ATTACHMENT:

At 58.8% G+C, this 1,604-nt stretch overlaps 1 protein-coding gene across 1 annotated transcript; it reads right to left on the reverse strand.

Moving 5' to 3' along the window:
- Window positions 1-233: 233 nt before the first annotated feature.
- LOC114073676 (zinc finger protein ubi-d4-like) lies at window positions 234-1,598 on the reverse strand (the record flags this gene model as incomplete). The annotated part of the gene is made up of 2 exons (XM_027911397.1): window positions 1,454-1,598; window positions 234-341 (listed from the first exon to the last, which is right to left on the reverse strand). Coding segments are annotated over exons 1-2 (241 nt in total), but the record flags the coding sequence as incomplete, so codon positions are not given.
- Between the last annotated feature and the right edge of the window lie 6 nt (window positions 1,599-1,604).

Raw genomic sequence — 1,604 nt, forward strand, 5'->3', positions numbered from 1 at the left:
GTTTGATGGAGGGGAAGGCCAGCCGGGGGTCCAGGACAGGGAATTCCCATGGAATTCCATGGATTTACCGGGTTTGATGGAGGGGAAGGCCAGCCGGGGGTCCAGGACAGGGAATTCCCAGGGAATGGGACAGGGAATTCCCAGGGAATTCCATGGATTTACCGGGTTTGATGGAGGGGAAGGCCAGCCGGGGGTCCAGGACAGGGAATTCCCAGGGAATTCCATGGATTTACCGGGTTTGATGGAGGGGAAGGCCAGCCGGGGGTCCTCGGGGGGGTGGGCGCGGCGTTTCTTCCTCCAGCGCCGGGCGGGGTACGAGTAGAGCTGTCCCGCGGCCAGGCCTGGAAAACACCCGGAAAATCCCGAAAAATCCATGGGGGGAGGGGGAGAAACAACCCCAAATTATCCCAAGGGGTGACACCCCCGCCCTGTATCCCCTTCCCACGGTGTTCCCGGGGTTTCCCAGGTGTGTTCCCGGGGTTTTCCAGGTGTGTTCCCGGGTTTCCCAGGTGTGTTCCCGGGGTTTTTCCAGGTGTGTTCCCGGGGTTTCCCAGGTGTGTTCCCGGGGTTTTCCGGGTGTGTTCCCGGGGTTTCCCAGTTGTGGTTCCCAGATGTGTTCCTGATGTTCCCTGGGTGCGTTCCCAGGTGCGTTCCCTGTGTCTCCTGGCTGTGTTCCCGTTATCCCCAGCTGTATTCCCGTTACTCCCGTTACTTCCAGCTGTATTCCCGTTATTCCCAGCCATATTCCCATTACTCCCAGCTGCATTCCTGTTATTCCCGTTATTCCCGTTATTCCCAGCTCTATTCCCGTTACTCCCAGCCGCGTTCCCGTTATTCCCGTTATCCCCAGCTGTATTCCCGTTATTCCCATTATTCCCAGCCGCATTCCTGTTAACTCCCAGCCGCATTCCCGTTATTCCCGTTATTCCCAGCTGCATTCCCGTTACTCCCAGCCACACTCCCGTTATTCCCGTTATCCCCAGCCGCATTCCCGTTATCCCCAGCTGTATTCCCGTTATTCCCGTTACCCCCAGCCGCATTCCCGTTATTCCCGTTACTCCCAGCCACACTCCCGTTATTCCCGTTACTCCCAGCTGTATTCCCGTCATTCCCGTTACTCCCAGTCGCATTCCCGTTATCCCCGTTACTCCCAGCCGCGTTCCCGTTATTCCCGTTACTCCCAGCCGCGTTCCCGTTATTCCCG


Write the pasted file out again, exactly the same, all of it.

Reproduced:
At 58.8% G+C, this 1,604-nt stretch overlaps 1 protein-coding gene across 1 annotated transcript; it reads right to left on the reverse strand.

Moving 5' to 3' along the window:
- Window positions 1-233: 233 nt before the first annotated feature.
- LOC114073676 (zinc finger protein ubi-d4-like) lies at window positions 234-1,598 on the reverse strand (the record flags this gene model as incomplete). The annotated part of the gene is made up of 2 exons (XM_027911397.1): window positions 1,454-1,598; window positions 234-341 (listed from the first exon to the last, which is right to left on the reverse strand). Coding segments are annotated over exons 1-2 (241 nt in total), but the record flags the coding sequence as incomplete, so codon positions are not given.
- Between the last annotated feature and the right edge of the window lie 6 nt (window positions 1,599-1,604).

Raw genomic sequence — 1,604 nt, forward strand, 5'->3', positions numbered from 1 at the left:
GTTTGATGGAGGGGAAGGCCAGCCGGGGGTCCAGGACAGGGAATTCCCATGGAATTCCATGGATTTACCGGGTTTGATGGAGGGGAAGGCCAGCCGGGGGTCCAGGACAGGGAATTCCCAGGGAATGGGACAGGGAATTCCCAGGGAATTCCATGGATTTACCGGGTTTGATGGAGGGGAAGGCCAGCCGGGGGTCCAGGACAGGGAATTCCCAGGGAATTCCATGGATTTACCGGGTTTGATGGAGGGGAAGGCCAGCCGGGGGTCCTCGGGGGGGTGGGCGCGGCGTTTCTTCCTCCAGCGCCGGGCGGGGTACGAGTAGAGCTGTCCCGCGGCCAGGCCTGGAAAACACCCGGAAAATCCCGAAAAATCCATGGGGGGAGGGGGAGAAACAACCCCAAATTATCCCAAGGGGTGACACCCCCGCCCTGTATCCCCTTCCCACGGTGTTCCCGGGGTTTCCCAGGTGTGTTCCCGGGGTTTTCCAGGTGTGTTCCCGGGTTTCCCAGGTGTGTTCCCGGGGTTTTTCCAGGTGTGTTCCCGGGGTTTCCCAGGTGTGTTCCCGGGGTTTTCCGGGTGTGTTCCCGGGGTTTCCCAGTTGTGGTTCCCAGATGTGTTCCTGATGTTCCCTGGGTGCGTTCCCAGGTGCGTTCCCTGTGTCTCCTGGCTGTGTTCCCGTTATCCCCAGCTGTATTCCCGTTACTCCCGTTACTTCCAGCTGTATTCCCGTTATTCCCAGCCATATTCCCATTACTCCCAGCTGCATTCCTGTTATTCCCGTTATTCCCGTTATTCCCAGCTCTATTCCCGTTACTCCCAGCCGCGTTCCCGTTATTCCCGTTATCCCCAGCTGTATTCCCGTTATTCCCATTATTCCCAGCCGCATTCCTGTTAACTCCCAGCCGCATTCCCGTTATTCCCGTTATTCCCAGCTGCATTCCCGTTACTCCCAGCCACACTCCCGTTATTCCCGTTATCCCCAGCCGCATTCCCGTTATCCCCAGCTGTATTCCCGTTATTCCCGTTACCCCCAGCCGCATTCCCGTTATTCCCGTTACTCCCAGCCACACTCCCGTTATTCCCGTTACTCCCAGCTGTATTCCCGTCATTCCCGTTACTCCCAGTCGCATTCCCGTTATCCCCGTTACTCCCAGCCGCGTTCCCGTTATTCCCGTTACTCCCAGCCGCGTTCCCGTTATTCCCG